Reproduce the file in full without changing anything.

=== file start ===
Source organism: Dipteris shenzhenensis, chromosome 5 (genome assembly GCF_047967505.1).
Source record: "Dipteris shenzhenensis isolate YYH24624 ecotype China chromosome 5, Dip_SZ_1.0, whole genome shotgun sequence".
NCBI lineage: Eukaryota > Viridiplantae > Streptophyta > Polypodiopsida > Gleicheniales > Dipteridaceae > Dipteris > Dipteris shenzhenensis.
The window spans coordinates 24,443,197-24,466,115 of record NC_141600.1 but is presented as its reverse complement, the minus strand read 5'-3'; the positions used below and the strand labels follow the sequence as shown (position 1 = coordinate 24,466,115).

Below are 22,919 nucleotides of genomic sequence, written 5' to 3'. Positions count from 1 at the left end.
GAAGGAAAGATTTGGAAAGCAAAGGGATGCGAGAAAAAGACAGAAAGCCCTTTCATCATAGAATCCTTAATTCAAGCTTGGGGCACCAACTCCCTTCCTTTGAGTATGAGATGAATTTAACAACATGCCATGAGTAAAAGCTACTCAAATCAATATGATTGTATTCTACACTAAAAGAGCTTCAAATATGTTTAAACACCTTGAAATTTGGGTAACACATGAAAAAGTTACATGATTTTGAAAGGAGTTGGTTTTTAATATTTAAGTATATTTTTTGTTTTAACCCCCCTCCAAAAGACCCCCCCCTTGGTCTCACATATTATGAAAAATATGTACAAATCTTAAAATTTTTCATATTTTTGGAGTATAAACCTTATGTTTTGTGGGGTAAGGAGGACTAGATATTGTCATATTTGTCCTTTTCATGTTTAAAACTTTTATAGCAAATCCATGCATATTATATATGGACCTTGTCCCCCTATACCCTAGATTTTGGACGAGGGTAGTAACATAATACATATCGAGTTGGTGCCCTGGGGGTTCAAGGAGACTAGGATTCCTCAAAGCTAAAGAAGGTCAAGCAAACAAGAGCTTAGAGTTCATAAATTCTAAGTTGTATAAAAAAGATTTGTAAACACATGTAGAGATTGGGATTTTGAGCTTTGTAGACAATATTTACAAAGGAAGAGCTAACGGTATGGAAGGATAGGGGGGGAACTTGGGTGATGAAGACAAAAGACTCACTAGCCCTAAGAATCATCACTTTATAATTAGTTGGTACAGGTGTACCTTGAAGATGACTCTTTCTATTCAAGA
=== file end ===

Source organism: Dipteris shenzhenensis, chromosome 5 (genome assembly GCF_047967505.1).
Source record: "Dipteris shenzhenensis isolate YYH24624 ecotype China chromosome 5, Dip_SZ_1.0, whole genome shotgun sequence".
NCBI lineage: Eukaryota > Viridiplantae > Streptophyta > Polypodiopsida > Gleicheniales > Dipteridaceae > Dipteris > Dipteris shenzhenensis.
The window spans coordinates 24,443,197-24,466,115 of record NC_141600.1 but is presented as its reverse complement, the minus strand read 5'-3'; the positions used below and the strand labels follow the sequence as shown (position 1 = coordinate 24,466,115).

Below are 22,919 nucleotides of genomic sequence, written 5' to 3'. Positions count from 1 at the left end.
GAAGGAAAGATTTGGAAAGCAAAGGGATGCGAGAAAAAGACAGAAAGCCCTTTCATCATAGAATCCTTAATTCAAGCTTGGGGCACCAACTCCCTTCCTTTGAGTATGAGATGAATTTAACAACATGCCATGAGTAAAAGCTACTCAAATCAATATGATTGTATTCTACACTAAAAGAGCTTCAAATATGTTTAAACACCTTGAAATTTGGGTAACACATGAAAAAGTTACATGATTTTGAAAGGAGTTGGTTTTTAATATTTAAGTATATTTTTTGTTTTAACCCCCCTCCAAAAGACCCCCCCCTTGGTCTCACATATTATGAAAAATATGTACAAATCTTAAAATTTTTCATATTTTTGGAGTATAAACCTTATGTTTTGTGGGGTAAGGAGGACTAGATATTGTCATATTTGTCCTTTTCATGTTTAAAACTTTTATAGCAAATCCATGCATATTATATATGGACCTTGTCCCCCTATACCCTAGATTTTGGACGAGGGTAGTAACATAATACATATCGAGTTGGTGCCCTGGGGGTTCAAGGAGACTAGGATTCCTCAAAGCTAAAGAAGGTCAAGCAAACAAGAGCTTAGAGTTCATAAATTCTAAGTTGTATAAAAAAGATTTGTAAACACATGTAGAGATTGGGATTTTGAGCTTTGTAGACAATATTTACAAAGGAAGAGCTAACGGTATGGAAGGATAGGGGGGGAACTTGGGTGATGAAGACAAAAGACTCACTAGCCCTAAGAATCATCACTTTATAATTAGTTGGTACAGGTGTACCTTGAAGATGACTCTTTCTATTCAAGA